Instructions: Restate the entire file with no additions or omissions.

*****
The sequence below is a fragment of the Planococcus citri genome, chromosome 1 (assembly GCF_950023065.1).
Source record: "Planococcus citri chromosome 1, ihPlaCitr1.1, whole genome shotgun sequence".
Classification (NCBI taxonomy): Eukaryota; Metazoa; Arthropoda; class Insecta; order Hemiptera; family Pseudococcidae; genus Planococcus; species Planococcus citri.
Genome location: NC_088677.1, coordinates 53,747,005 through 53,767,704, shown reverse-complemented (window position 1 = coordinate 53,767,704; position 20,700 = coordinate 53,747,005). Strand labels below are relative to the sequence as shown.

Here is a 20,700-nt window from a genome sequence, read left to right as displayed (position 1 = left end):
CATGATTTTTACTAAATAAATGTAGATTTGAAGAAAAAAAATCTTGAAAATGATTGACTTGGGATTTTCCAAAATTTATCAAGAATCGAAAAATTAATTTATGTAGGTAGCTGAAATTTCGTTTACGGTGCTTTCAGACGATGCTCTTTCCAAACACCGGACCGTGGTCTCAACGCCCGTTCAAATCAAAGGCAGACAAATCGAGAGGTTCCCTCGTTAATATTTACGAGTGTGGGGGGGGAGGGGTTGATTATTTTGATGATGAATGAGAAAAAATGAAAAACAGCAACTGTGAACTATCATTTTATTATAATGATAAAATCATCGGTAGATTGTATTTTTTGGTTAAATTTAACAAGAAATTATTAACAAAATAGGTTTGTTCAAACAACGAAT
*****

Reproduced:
The sequence below is a fragment of the Planococcus citri genome, chromosome 1 (assembly GCF_950023065.1).
Source record: "Planococcus citri chromosome 1, ihPlaCitr1.1, whole genome shotgun sequence".
Classification (NCBI taxonomy): Eukaryota; Metazoa; Arthropoda; class Insecta; order Hemiptera; family Pseudococcidae; genus Planococcus; species Planococcus citri.
Genome location: NC_088677.1, coordinates 53,747,005 through 53,767,704, shown reverse-complemented (window position 1 = coordinate 53,767,704; position 20,700 = coordinate 53,747,005). Strand labels below are relative to the sequence as shown.

Here is a 20,700-nt window from a genome sequence, read left to right as displayed (position 1 = left end):
CATGATTTTTACTAAATAAATGTAGATTTGAAGAAAAAAAATCTTGAAAATGATTGACTTGGGATTTTCCAAAATTTATCAAGAATCGAAAAATTAATTTATGTAGGTAGCTGAAATTTCGTTTACGGTGCTTTCAGACGATGCTCTTTCCAAACACCGGACCGTGGTCTCAACGCCCGTTCAAATCAAAGGCAGACAAATCGAGAGGTTCCCTCGTTAATATTTACGAGTGTGGGGGGGGAGGGGTTGATTATTTTGATGATGAATGAGAAAAAATGAAAAACAGCAACTGTGAACTATCATTTTATTATAATGATAAAATCATCGGTAGATTGTATTTTTTGGTTAAATTTAACAAGAAATTATTAACAAAATAGGTTTGTTCAAACAACGAAT